Runaway: A Road Adventure (a J!-ENT PC Video Game Review)
April 23, 2012 by Dennis Amith
For point and click adventure game fans, “Runaway: A Road Adventure” is an older PC game that still is fun nearly a decade later. A pretty good first earlier effort for Pendulo Studios and I’m looking forward to playing the other two games of the “Runaway” sequel.
VIDEO GAME TITLE: Runaway: A Road Adventure
YEAR OF INITIAL RELEASE: 2001
VIDEO GAME GENRE: Adventure
RATINGS: T for Teen
RELEASE DATE: August 18, 2003
VIDEO GAME HIGHLIGHTS:
- 2D and 3D action adventure game with animation-based style
- Approximately 100 settings and 30 interactive characters
- High-quality stereo sound, an original soundtrack with over 24 songs
- The highest graphic resolution ever used in an adventure game
- For 1 player
System Requirements: 233 MHz Intel Pentium CPU, 64 MB RAM, 2 MB video card RAM, 24X CD-ROM drive, DirectX 8.0, 631 MB available hard disk space, Windows 95/98/ME/2000/XP
As Madrid-based company Pendulo Softwares have received critical praise for their adventure game “The Next Big Thing” (aka “Hollywood Monsters 2″), I have been wanting to play their 2001 point and click adventure video game “Runaway: A Road Adventure”, as well as play the other two “Runaway” games (“Runaway 2: The Dream of the Turtle”, “Runaway 3: A Twist of Fate”) in the trilogy.
Released in Spain back in 2001, “Runaway: A Road Adventure” would receive its US release in 2003.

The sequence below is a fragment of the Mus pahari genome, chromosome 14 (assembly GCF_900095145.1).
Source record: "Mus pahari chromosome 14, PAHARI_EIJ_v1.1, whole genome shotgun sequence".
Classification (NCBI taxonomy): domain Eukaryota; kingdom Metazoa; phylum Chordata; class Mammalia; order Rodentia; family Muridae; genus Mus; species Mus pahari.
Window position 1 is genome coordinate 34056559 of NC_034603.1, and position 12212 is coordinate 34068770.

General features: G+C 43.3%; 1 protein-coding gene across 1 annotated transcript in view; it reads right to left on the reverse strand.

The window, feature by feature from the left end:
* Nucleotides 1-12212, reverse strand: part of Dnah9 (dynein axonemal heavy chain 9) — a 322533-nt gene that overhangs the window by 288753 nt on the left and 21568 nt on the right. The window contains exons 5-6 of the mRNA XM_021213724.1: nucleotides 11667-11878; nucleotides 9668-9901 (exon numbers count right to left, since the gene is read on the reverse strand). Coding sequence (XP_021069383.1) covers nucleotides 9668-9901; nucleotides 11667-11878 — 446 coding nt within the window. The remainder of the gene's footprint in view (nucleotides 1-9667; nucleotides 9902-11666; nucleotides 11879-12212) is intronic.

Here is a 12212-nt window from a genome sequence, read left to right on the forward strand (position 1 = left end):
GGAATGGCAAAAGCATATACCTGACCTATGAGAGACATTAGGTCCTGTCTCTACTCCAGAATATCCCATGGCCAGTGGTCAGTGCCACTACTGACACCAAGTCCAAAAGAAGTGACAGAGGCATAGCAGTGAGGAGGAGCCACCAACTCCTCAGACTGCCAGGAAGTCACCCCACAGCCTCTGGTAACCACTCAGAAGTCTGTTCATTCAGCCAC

“Runaway” revolves around the main character Brian Basco, a physics student who was accepted to the University of California, Berkeley and planning to make his drive from the East Coast to California, but on the day he went to pick up a book at a book store, the shy and nerdy student accidentally hits a woman named Gina Timmins with his car.
As Brian stays with Gina at the hospital and feeling bad of what took place, Gina quickly tells him that her father was killed by the mafia and before he died, he gave her a crucifix. And now, she needs to know why the mafia is after it and needs Brian’s help as they are trying to kill her.
At first, Brian is not sure to believe in her but just in case, while she rests in her hospital room, he builds a fake person with pillows on the bed next to her (and also switching her medical charts with the fake patient). While in the bathroom, he hears gunshots and when he goes to check, he realizes that Gina was right. Someone is trying to kill her and immediately he wakes Gina up and both escape from the hospital.
Meanwhile, the two hitmen from the mafia, Gustav and Feodor find out that Gina was not killed and the mafia begin their chase after Brian and Gina, who now travel throughout the country trying to evade the mafia but also trying to find out the truth of the crucifix.
Since this is an older game, I installed it on a Windows XP laptop and did a full installation. The 3 CD-rom discs installed quickly but there was a problem. When I reached chapter 4, there was a source file missing.
After going through the Pendulo folder/Runaway…there are two folders…Resource and Dataa which are missing the chapter 4 files. Looking online, a few people have had this problem but I’m not sure why some people are having this problem but perhaps we had bad CD-rom discs that didn’t work during installation.